Thursday, February 14, 2013

Basics for Beginners: How To Books I Found the Most Useful

Thanks everyone for your suggestions on things to include in my course.  It's a lot, so I decided to divide my course into two parts:
  • The Macro Level of Writing: All the stuff that goes into creating a compelling plot
  • The Micro Level of Writing: All the stuff that goes into creating a compelling scene.  (I did several blogs on this back in 2011, by the way, if you want to check my archives.)
One of the things I gave my students was a handout on the books on writing that I've found most useful.  Here's my list for the Macro Level of writing.  Starred * books are the ones I recommend the most.

Most of these books can be purchased through Amazon.com.

You’ll notice a number of these books are about film writing. That’s because novelists have become aware that films can teach us a lot about how to write a successful novel. The structure is exactly the same.

*Bob Mayer. The Novel Writer’s Toolkit. A wealth of information on how to develop your characters and use them to drive your plot.

*Alexandra Sokoloff. Screenwriting Tricks for Authors. Can be purchased on www.screenwritingtricks.com. The best explanation of the 3-Act, 8-Sequence structure I’ve found. Countains lots of information on what goes into each part of your novel. A real deal at $2.99, downloaded into your e-reader.

**Donald Maass. The Fire in Fiction. While Maass’s intention was to help you write a book that’s a keeper, I found it full of awesome tricks to help you brainstorm your novel.

Donald Maass. The Breakthrough Novel and The Breakthrough Novel Workbook. Once you’ve got your first draft, use this book to revise your book. Maas gives all sorts of suggests to recognize and fix problems with your novel and make is more sellable.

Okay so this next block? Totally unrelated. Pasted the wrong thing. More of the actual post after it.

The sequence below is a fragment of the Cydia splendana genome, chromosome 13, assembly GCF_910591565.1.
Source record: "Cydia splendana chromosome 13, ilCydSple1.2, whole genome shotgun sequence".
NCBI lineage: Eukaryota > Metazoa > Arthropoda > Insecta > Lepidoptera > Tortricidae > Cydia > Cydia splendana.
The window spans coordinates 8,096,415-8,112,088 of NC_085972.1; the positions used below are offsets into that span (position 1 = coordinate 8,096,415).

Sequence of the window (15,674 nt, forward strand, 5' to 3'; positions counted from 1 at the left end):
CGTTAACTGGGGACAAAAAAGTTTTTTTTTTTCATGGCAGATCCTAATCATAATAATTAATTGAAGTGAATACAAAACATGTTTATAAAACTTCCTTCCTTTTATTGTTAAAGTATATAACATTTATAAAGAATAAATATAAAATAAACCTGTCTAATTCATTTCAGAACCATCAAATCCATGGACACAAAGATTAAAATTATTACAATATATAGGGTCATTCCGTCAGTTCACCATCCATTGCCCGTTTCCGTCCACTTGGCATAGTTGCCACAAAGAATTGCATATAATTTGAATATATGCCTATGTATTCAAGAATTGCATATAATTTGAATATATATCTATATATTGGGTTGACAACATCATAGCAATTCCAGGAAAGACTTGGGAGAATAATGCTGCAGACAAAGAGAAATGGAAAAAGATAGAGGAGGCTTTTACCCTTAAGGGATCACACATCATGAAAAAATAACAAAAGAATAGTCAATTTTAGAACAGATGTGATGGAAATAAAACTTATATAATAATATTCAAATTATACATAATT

Blake Snyder. Save the Cat! The late Blake Snyder was considered the guru of film writing. His techniques are just as pertinent to writing a great novel and he gave many workshops for novel writers.

Christopher Vogler. The Writer’s Journey. An alternative way to plot your book. Vogler uses James Campell’s research on mythical structure to explain how to structure a story. He also explains how to tie it into the standard 3-Act, 8-Sequence structure I describe at the end of this course.

**Martha Alderson. The Plot Whisperer and The Plot Whisperer Workbook. I just discovered her. She’s got great hints for how to plot your novel.  She has the clearest explanation I've found for how to connect the character's inner transformation with the external plot.

Karen Weisner. First Draft in 30 Days. I wouldn’t recommend this if it were the only book on writing you were going to purchase, as it is very superficial and doesn’t explain some of the real essentials. But, it’s great on showing how one scene leads to another. And if you’re someone who thrives on worksheets, it contains a huge collection of useful worksheets that can help you keep track of everything.

**And my latest find:  Les Edgerton’s Hooked: Write Fiction That Grabs The Reader at Page One and Never Lets Go.  This is the best book I've found on writing the beginning section of your novel.  While Noah Lukeman's The First Five Pages is considered the classic in beginnings, I'd say that Edgerton's book is even clearer on what has to go into an effective beginning and how to achieve it.  Plus he looks at how it plays out in the various genres and when you can get away with the exception the rule.

You'll notice I didn't add Deb Dixon's book Goal, Motivation and Conflict.  Not because I don't think it's important, but rather becuase it's so out of print that I've never been able to find an affordable version of it.  Dixon's ideas are the core of every novel.  Fortunately, if you attend any writing course, you'll find her quoted (and probably misquoted) left and right.

So what are your "must be in my bookshelf" books on writing?
 

2 comments:



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